Blackfeet Kick Off Campaign to End Oil Exploration on Badger-Two Medicine

Tribe joins National Congress of American Indians to terminate the final 18 oil leases inside the culturally and environmentally significant region near Glacier Park

By Justin Franz
Harry Barnes, left, chairman of the Blackfeet Tribal Business Council, views a map of the Badger-Two Medicine area while Tribal Historic Preservation Officer John Murray, standing, discusses the cultural significance of the area. Tristan Scott | Flathead Beacon

The Blackfeet Nation is enlisting the help of a member of one of America’s most popular rock bands to help protect a culturally and environmentally significant plot of land on the eastern edge of Glacier National Park.

On April 22, members of the Blackfeet Nation held a press conference to kick off a campaign to rally public support to terminate 18 oil leases within the Badger-Two Medicine. The mountainous area, located between the Blackfeet Reservation, Glacier National Park and the Bob Marshall Wilderness, is an important part of the tribe’s creation story and is known as the “Backbone of the World.”

To help get the word out, the Blackfeet have enlisted the help of Jeff Ament, bass player for Pearl Jam. On Wednesday, Ament posted a message supporting the Badger-Two Medicine effort on the band’s official Facebook page.

“Drilling for oil and gas has no place in the Badger-Two Medicine,” Ament said. “Clean water and clean air are precious resources that hold the key to the future of the Blackfeet people and all Montanans.”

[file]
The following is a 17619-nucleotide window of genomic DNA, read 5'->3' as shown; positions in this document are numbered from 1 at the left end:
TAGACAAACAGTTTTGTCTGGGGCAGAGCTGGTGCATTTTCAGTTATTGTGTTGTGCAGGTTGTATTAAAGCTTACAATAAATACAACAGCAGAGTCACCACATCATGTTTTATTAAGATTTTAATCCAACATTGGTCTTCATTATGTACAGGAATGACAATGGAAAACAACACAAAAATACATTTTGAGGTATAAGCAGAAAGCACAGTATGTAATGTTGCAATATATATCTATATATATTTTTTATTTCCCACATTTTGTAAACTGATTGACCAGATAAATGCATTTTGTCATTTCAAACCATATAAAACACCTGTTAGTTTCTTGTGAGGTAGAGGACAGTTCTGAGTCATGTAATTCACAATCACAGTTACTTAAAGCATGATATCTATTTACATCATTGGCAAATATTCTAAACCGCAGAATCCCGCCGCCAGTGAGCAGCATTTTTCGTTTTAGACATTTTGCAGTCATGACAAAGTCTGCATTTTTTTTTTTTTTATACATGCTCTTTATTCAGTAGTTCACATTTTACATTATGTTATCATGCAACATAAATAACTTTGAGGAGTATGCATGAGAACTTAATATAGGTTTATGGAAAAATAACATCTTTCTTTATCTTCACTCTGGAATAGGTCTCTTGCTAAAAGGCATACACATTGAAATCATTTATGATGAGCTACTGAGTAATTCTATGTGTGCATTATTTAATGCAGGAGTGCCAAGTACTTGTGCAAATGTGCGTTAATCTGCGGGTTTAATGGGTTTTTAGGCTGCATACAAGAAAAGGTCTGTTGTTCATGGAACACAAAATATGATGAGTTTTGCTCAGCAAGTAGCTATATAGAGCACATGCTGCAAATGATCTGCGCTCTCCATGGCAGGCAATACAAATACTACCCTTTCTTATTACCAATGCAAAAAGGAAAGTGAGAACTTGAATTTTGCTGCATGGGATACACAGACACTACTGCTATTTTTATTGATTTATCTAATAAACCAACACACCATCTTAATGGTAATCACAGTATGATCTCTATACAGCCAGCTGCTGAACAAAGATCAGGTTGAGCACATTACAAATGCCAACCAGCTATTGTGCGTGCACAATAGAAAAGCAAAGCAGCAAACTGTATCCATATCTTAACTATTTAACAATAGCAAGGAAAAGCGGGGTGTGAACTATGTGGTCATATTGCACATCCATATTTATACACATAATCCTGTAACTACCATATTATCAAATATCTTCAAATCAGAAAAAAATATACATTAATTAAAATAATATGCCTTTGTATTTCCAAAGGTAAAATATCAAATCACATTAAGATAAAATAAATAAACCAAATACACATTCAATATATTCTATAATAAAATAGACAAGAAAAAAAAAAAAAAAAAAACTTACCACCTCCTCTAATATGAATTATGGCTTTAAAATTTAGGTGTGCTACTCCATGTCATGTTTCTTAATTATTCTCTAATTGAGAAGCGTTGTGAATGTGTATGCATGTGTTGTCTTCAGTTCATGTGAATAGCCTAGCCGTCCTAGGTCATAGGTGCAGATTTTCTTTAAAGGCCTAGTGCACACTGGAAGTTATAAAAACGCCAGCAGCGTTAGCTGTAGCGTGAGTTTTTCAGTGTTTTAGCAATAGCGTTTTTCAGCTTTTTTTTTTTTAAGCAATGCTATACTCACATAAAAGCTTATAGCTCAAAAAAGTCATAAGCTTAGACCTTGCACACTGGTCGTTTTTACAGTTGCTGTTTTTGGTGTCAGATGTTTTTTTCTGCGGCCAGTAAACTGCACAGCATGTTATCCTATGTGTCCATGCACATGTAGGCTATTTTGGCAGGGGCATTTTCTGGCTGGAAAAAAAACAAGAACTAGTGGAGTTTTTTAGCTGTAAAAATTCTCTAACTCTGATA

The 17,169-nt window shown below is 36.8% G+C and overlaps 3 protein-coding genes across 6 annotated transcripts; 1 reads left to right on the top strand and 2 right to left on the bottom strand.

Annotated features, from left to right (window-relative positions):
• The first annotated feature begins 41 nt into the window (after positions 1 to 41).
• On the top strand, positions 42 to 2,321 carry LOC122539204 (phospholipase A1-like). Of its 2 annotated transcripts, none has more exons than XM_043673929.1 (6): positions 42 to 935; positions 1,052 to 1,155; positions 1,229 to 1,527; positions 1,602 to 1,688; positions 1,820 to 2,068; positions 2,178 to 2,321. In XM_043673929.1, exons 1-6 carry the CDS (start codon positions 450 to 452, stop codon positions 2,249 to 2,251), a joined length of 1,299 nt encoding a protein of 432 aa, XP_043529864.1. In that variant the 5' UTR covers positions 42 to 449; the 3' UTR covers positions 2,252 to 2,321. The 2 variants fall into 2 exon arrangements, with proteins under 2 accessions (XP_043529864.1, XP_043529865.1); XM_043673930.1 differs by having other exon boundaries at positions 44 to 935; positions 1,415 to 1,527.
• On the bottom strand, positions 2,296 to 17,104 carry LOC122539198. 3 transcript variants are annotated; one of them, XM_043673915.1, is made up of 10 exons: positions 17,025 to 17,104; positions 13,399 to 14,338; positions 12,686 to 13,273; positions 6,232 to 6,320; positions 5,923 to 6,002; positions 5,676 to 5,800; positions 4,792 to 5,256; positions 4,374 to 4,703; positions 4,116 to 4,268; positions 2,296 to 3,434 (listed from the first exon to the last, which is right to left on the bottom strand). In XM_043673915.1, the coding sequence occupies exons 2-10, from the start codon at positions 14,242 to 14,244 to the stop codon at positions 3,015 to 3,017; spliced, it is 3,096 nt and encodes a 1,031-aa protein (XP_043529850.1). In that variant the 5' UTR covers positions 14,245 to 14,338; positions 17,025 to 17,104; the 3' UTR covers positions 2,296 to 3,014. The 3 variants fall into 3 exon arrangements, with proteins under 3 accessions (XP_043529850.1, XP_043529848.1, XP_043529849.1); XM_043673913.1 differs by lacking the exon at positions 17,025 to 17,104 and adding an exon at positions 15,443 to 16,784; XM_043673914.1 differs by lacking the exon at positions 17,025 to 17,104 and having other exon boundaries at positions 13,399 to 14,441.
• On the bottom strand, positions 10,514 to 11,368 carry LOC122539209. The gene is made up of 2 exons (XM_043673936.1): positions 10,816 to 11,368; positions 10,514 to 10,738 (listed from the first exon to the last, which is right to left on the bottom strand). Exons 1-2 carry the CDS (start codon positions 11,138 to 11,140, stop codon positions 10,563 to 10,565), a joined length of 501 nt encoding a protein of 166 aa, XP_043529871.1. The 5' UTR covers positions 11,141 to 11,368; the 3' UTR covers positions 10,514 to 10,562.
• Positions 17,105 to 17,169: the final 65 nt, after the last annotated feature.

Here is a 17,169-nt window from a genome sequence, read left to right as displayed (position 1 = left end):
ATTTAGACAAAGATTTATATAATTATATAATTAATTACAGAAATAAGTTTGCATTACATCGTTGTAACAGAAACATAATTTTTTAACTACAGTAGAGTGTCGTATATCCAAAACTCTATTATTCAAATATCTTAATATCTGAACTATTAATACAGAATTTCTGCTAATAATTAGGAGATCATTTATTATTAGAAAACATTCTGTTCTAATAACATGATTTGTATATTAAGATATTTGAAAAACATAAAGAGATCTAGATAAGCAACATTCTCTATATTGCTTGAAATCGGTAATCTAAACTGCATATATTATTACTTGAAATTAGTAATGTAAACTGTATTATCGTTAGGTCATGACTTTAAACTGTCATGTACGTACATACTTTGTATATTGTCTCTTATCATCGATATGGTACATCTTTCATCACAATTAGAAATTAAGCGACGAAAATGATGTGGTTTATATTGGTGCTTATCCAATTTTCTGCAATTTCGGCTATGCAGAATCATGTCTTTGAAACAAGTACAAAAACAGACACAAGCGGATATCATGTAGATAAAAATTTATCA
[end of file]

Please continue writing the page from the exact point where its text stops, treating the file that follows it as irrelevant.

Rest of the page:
To help bolster the campaign, a new website was launched, www.badger-twomedicine.org, and billboards promoting it will be begin popping up around the state. The website urges the public to reach out to Montana’s Washington D.C. delegation and Secretary of the Interior Sally Jewell to let them know that they do not support oil exploration in the Badger-Two Medicine.

In 1982, the U.S. government leased land within the Badger-Two Medicine to oil companies and of the 47 land leases originally issued, 18 remain. For years, tribal officials have tried to terminate the leases but in 2013 the final leaseholder, Sidney Longwell of Solenex, LLC, filed a lawsuit so it could begin drilling for oil. No ruling has been made in the case. The Blackfeet have argued that the leases break numerous federal environmental and historic preservation laws.

During the April 22 press conference, Blackfeet Tribal Business Council Secretary Tyson Running Wolf said that in the past officials have met with Longwell to discuss buying out or even trading other leases for the 18 within the Badger-Two Medicine. But so far, Longwell has been uninterested in working with the tribe. Running Wolf said tribal officials would be meeting with Longwell again this week.

Tribal officials said that although they oppose drilling within the Badger-Two Medicine, they welcome oil exploration on other parts of the reservation.

“The Blackfeet Nation will use all of its power to prevent drilling on that land,” Running Wolf said. “This area is spiritually and culturally important to us.”

Running Wolf was joined by BTBC member and tribal chief Earl Old Person, tribal historic preservation officer John Murray and National Congress of American Indians Executive Director Jacqueline Johnson Pata. Old Person, who recently reached out to President Barack Obama asking for his support to end the oil leases, began the press conference with a prayer and ended it with a plea for help.

“The Badger-Two Medicine is our territory. It is our land,” said the 86-year-old tribal elder. “There are oil developments all around, so why pick this piece of land?”